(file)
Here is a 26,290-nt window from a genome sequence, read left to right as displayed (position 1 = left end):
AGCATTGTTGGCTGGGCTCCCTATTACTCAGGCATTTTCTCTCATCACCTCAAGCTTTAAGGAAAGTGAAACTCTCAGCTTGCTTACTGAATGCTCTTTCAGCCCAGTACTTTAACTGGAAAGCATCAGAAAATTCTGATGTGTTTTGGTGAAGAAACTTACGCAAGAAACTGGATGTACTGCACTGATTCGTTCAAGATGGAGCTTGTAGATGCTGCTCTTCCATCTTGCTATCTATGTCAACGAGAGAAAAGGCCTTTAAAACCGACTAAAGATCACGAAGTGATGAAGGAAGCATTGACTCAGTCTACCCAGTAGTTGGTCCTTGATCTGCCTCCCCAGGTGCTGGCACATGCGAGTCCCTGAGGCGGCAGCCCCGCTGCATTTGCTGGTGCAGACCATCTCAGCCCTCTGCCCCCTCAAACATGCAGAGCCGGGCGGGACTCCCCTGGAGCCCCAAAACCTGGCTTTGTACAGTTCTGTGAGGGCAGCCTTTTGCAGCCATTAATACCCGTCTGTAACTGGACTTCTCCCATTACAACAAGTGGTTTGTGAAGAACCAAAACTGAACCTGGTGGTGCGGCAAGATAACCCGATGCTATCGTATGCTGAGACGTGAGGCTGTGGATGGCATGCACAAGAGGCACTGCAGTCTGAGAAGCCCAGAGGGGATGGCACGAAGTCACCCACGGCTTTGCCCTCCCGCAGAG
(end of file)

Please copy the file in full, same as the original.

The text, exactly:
Here is a 26,290-nt window from a genome sequence, read left to right as displayed (position 1 = left end):
AGCATTGTTGGCTGGGCTCCCTATTACTCAGGCATTTTCTCTCATCACCTCAAGCTTTAAGGAAAGTGAAACTCTCAGCTTGCTTACTGAATGCTCTTTCAGCCCAGTACTTTAACTGGAAAGCATCAGAAAATTCTGATGTGTTTTGGTGAAGAAACTTACGCAAGAAACTGGATGTACTGCACTGATTCGTTCAAGATGGAGCTTGTAGATGCTGCTCTTCCATCTTGCTATCTATGTCAACGAGAGAAAAGGCCTTTAAAACCGACTAAAGATCACGAAGTGATGAAGGAAGCATTGACTCAGTCTACCCAGTAGTTGGTCCTTGATCTGCCTCCCCAGGTGCTGGCACATGCGAGTCCCTGAGGCGGCAGCCCCGCTGCATTTGCTGGTGCAGACCATCTCAGCCCTCTGCCCCCTCAAACATGCAGAGCCGGGCGGGACTCCCCTGGAGCCCCAAAACCTGGCTTTGTACAGTTCTGTGAGGGCAGCCTTTTGCAGCCATTAATACCCGTCTGTAACTGGACTTCTCCCATTACAACAAGTGGTTTGTGAAGAACCAAAACTGAACCTGGTGGTGCGGCAAGATAACCCGATGCTATCGTATGCTGAGACGTGAGGCTGTGGATGGCATGCACAAGAGGCACTGCAGTCTGAGAAGCCCAGAGGGGATGGCACGAAGTCACCCACGGCTTTGCCCTCCCGCAGAG